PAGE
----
China is changing the way it administers its wheat tariff rate quota, and that should result in millions of tonnes of additional sales for exporters in Canada and the United States, say industry associations.
“It would be significantly beneficial,” said Cam Dahl, president of Cereals Canada.
When China joined the World Trade Organization it committed to an annual TRQ of 9.64 million tonnes of wheat to be imported at a one percent duty.
Ninety percent of that quota is reserved for state trading entities (STEs) with the remaining 10 percent allocated to private sector importers.
U.S. Wheat Associates (USW) recently submitted a report on trade barriers to the U.S. Trade Representative where it outlined how STEs have not been using their share of the quota while private importers have been because foreign wheat is cheaper and of better quality than heavily subsidized Chinese wheat.
China’s STEs are supposed to reallocate their unused TRQ to private importers but they haven’t been doing that.
That prompted the United States to launch a WTO dispute against China for improper administration of the TRQ, which the U.S. won in April 2019.
USW said that case should transform the global wheat trade.
“China has agreed to not appeal the (WTO) decision and in October of 2019 proposed new rules that, if implemented properly, should result in substantially more sales of U.S. wheat,” stated the report.
Dahl said this is the first time he has heard of this development. He figures the changes would have similar ramifications for Canadian wheat exporters.
“If in fact the way that the quotas are administered is improved and we actually see much more of the TRQ filled, it would be of significant benefit,” he said.
Canada typically exported about 500,000 to 700,000 tonnes of wheat to China until last year when everything changed.
The trade war between the U.S. and China caused Canadian exports to leap to 1.75 million tonnes in 2018. Sales have reached 1.16 million tonnes through the first nine months of 2019.
Dahl said those elevated volumes could be the new norm if China changes the way it administers the TRQ to be in line with its WTO obligations.
USW estimates that if China’s TRQ is fully utilized its exports would rise to 3.5 million tonnes per year, well above the 10-year average of 900,000 tonnes.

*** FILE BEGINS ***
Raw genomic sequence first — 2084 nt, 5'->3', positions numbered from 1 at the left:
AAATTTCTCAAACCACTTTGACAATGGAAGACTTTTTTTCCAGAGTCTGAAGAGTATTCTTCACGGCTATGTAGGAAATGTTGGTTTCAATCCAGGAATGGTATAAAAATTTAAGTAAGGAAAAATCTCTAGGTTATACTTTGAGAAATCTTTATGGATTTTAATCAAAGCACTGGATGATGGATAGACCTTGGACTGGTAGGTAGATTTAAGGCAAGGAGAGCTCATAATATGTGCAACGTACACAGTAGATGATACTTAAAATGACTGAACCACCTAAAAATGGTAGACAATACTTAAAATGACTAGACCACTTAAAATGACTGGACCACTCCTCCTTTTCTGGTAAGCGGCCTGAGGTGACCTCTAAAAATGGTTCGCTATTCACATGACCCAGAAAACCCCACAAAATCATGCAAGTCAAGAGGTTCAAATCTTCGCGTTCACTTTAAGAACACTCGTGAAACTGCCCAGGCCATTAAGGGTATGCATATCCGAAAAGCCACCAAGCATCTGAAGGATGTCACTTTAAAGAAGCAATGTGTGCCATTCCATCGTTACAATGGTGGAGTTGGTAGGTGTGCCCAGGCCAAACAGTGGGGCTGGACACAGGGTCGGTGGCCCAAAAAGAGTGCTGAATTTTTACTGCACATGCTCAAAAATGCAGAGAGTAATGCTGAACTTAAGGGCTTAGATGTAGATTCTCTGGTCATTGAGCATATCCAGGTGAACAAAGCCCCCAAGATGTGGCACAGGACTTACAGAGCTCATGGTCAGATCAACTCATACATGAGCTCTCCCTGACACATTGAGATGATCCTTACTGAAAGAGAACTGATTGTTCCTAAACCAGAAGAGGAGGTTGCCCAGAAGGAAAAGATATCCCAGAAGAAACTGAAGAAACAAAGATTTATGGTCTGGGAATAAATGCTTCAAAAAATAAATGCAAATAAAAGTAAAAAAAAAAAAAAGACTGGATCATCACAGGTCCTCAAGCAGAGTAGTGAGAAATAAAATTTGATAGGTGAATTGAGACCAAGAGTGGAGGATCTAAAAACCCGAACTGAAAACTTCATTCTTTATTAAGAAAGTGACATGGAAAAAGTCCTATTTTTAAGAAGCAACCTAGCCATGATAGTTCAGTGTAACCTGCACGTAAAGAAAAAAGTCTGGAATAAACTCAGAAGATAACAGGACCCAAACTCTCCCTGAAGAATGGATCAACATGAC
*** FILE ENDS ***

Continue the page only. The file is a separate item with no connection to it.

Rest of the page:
That is based on the U.S. capturing its traditional 36 percent market share. That would amount to an additional US$800 million in annual exports.
Dahl hopes that winning the WTO dispute will help convince the U.S. to stop blocking the appointment of WTO appellate judges.
As of Dec. 10, there won’t be enough judges to hear WTO appeals.
“The WTO process is going to come to a grinding halt,” he said.
“I would hope the U.S. has seen the value of this process and is going to allow appellate judges to be appointed and we won’t see a breakdown in the system.”
Dahl is cautiously optimistic about the changes China has promised to make on how it administers its wheat TRQ. He is taking a wait-and-see approach because lately politics have trumped trade rules.
Non-tariff trade barriers have been on the rise in places like China, India, Italy and Vietnam.
Thailand could be the latest market to throw a wrench into the system.
“There are concerns that that market will be blocked because they’re talking about banning pesticides like glyphosate as of Dec. 1, said Dahl.
Thailand has purchased 291,855 tonnes of Canadian wheat through the first nine months of 2019.
USW is also concerned about escalating trade barriers in India. It estimates that India’s market price supports for wheat have ranged between 60 and 80 percent of the value of production the last five years, which is well above its WTO commitment of 10 percent.
That is providing Indian farmers with an artificial incentive to plant wheat. A country that should be importing wheat is in some years producing so much of the crop that the government is providing export subsidies to ship it out of the country.
USW estimates that eliminating trade-distorting wheat subsidies in India would increase exports by 771,000 tonnes or $358 million annually.
Dahl said Canada doesn’t sell much wheat to India. He thinks the U.S. faces an uphill battle getting India to comply with its WTO obligations.
“I don’t expect India to move away from the protection of their agriculture industry,” he said.